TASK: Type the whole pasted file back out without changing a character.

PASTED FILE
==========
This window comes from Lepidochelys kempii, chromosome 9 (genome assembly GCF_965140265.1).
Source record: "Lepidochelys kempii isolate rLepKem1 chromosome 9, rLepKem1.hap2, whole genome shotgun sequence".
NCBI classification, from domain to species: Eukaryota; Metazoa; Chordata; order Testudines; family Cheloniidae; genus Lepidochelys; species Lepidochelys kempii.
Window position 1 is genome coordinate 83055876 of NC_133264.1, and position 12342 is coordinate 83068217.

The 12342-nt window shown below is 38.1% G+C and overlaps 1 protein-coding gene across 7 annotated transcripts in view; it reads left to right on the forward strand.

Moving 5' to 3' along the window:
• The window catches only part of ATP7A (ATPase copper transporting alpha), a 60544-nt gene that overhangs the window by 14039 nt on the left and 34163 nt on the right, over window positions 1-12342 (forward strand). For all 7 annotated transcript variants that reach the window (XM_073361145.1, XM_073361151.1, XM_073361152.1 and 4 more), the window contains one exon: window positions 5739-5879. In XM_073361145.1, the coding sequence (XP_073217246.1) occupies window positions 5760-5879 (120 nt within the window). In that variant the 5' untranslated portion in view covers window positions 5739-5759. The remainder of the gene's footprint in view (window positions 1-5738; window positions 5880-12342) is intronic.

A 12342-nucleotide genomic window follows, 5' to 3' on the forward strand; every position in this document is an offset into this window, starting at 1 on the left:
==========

This window comes from Lepidochelys kempii, chromosome 9 (genome assembly GCF_965140265.1).
Source record: "Lepidochelys kempii isolate rLepKem1 chromosome 9, rLepKem1.hap2, whole genome shotgun sequence".
NCBI classification, from domain to species: Eukaryota; Metazoa; Chordata; order Testudines; family Cheloniidae; genus Lepidochelys; species Lepidochelys kempii.
Window position 1 is genome coordinate 83055876 of NC_133264.1, and position 12342 is coordinate 83068217.

The 12342-nt window shown below is 38.1% G+C and overlaps 1 protein-coding gene across 7 annotated transcripts in view; it reads left to right on the forward strand.

Moving 5' to 3' along the window:
• The window catches only part of ATP7A (ATPase copper transporting alpha), a 60544-nt gene that overhangs the window by 14039 nt on the left and 34163 nt on the right, over window positions 1-12342 (forward strand). For all 7 annotated transcript variants that reach the window (XM_073361145.1, XM_073361151.1, XM_073361152.1 and 4 more), the window contains one exon: window positions 5739-5879. In XM_073361145.1, the coding sequence (XP_073217246.1) occupies window positions 5760-5879 (120 nt within the window). In that variant the 5' untranslated portion in view covers window positions 5739-5759. The remainder of the gene's footprint in view (window positions 1-5738; window positions 5880-12342) is intronic.

A 12342-nucleotide genomic window follows, 5' to 3' on the forward strand; every position in this document is an offset into this window, starting at 1 on the left: